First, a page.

"The Colonial" was trawling through some code they inherited, and found this approach to doing exceptions in C#:

public enum ReturnCode : int
      Success                                         = 0,

        Enum1                     = 100,
  Enum2          = 110,

   // *snip* - LOTS of enums
     // .
    // .
    UnknownError               = 998,
      Exception                  = 999

Whitespace in the original.

So, instead of using structured exception handling, we return enums from functions to represent our status codes. This almost makes me assume that this is a case of a C programmer reluctantly using C#. "Who even needs exceptions anyway? I've been returning status codes and putting an onion on my belt, which was the style at the time."

But it actually gets worse than this.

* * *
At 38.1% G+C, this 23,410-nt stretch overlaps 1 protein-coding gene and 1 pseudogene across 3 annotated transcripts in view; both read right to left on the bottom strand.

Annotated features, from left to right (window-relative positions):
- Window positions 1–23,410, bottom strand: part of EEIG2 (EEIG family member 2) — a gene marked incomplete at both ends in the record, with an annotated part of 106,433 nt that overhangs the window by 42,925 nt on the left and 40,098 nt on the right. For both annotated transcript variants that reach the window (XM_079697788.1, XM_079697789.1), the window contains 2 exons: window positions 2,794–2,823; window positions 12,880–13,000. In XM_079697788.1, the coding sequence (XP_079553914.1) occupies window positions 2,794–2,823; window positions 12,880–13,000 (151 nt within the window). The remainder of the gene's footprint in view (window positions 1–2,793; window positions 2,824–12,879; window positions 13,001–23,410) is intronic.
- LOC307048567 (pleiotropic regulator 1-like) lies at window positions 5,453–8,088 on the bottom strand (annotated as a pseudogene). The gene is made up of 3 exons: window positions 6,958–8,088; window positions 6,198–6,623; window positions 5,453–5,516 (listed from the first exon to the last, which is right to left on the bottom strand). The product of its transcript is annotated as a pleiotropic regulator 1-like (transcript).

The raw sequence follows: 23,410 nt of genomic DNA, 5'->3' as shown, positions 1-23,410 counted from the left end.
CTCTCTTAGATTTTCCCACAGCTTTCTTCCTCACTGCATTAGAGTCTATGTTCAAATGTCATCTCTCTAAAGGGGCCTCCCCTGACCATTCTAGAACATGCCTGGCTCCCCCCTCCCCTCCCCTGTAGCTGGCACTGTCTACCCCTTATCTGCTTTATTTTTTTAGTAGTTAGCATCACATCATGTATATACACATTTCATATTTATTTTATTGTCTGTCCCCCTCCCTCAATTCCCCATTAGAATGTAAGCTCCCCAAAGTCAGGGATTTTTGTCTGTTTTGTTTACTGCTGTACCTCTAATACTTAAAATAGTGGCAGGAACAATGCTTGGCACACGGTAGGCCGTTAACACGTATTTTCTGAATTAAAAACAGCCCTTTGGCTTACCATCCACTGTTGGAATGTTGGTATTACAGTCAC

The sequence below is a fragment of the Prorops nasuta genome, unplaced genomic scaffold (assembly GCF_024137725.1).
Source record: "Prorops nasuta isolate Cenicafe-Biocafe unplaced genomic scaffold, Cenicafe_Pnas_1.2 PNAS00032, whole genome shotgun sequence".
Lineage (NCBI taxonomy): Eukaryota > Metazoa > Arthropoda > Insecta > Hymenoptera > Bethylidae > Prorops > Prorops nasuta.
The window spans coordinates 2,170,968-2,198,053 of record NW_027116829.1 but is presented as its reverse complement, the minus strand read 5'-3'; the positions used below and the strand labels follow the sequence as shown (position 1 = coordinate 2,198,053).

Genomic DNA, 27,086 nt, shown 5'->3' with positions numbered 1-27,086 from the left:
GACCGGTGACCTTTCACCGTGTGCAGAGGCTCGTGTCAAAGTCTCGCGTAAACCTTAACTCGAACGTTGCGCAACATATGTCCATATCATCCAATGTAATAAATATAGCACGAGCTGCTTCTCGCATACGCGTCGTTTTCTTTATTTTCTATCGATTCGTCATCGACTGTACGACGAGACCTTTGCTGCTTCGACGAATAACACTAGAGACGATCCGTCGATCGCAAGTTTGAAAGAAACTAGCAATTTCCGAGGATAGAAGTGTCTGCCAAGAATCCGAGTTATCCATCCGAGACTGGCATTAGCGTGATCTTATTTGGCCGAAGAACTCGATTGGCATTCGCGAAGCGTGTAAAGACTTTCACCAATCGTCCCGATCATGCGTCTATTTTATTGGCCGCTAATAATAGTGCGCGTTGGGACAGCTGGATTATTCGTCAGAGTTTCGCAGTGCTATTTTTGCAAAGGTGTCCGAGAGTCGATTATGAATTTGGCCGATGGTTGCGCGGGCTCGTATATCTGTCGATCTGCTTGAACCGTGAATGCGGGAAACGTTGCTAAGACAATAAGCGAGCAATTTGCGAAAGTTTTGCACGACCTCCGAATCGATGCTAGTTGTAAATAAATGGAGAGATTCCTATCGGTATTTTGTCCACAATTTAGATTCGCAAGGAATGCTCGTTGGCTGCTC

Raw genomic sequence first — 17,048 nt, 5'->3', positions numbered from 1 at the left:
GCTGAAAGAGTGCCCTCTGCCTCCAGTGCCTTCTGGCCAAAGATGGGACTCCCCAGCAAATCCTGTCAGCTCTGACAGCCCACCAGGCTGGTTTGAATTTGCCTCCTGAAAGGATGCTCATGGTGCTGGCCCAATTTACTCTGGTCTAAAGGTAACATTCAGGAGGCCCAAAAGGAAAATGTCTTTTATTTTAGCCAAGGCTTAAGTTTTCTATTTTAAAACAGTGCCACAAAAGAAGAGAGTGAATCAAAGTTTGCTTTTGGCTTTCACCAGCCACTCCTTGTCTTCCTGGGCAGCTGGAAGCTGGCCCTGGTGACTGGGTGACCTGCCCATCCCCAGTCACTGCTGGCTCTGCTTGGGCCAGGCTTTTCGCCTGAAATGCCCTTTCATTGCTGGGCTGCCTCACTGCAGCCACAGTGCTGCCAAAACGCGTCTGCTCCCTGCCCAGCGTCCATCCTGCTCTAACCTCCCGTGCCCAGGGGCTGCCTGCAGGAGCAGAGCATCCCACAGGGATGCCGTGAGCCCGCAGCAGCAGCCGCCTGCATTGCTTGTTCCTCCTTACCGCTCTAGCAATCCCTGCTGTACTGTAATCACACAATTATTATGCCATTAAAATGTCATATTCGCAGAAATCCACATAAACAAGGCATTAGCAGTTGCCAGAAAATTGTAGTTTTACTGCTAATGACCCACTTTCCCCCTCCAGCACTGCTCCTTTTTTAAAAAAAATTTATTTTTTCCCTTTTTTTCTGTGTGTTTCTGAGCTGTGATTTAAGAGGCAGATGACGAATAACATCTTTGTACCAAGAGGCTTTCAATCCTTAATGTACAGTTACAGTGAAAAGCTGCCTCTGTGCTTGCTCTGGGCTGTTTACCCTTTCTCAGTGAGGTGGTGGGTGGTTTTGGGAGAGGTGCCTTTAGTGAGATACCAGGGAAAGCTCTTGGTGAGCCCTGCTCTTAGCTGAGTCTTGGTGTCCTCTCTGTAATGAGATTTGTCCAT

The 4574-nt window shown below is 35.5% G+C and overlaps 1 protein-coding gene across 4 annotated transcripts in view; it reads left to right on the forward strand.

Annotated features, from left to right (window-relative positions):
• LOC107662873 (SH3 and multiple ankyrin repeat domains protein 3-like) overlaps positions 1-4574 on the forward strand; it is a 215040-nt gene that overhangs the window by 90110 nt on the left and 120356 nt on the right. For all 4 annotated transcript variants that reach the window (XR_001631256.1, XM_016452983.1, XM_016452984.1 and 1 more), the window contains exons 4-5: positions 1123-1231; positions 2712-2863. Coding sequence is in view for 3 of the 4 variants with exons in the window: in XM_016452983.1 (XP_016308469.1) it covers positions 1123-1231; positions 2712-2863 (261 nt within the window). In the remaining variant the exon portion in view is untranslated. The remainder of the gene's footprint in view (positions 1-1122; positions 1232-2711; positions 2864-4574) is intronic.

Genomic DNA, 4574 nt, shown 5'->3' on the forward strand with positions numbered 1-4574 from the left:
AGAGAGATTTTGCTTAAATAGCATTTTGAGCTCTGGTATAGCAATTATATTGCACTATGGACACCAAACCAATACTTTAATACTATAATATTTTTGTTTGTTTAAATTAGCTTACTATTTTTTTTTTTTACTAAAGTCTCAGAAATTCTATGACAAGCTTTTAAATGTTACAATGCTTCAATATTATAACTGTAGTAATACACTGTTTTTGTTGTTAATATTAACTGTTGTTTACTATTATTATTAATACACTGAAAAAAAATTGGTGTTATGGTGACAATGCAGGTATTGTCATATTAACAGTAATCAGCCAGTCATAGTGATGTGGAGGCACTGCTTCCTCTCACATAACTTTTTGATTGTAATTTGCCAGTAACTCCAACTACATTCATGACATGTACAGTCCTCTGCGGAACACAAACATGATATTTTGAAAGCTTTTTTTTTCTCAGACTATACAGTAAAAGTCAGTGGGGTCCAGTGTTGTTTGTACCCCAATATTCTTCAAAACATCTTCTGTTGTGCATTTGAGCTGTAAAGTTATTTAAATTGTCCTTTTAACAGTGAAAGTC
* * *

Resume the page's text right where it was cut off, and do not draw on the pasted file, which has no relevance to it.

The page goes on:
public static string ErrorDescr( ReturnCode errorNum )
     string descr = "";
  int errNum = (int)errorNum;
      switch (errNum)
          case 0: descr = "Success"; break;
             case 1 : descr = "Message 1"; break;
                case 2 : descr = "Message 2"; break;
           case 3 : descr = "Message 3"; break;

              // *snip* - LOTS of cases
                // .
               // .
               case 998: descr = "Unknown Error"; break;
           case 999: descr = "Exception"; break;
 return descr;

This converts the enum back into an integer, so that we can have a massive case statement that converts the integer into a string. The entire point of using an enum would be to ensure that you never have to use bare magic numbers, and yet, here we are- undoing the work of the enum so that we can do everything wrong.

And, of course, this is the error handling system that touches every part of the code. You can't simply pick this out easily and replace it with structured exception handling. The entire calling convention is built to assume ReturnCodes coming back from every function.

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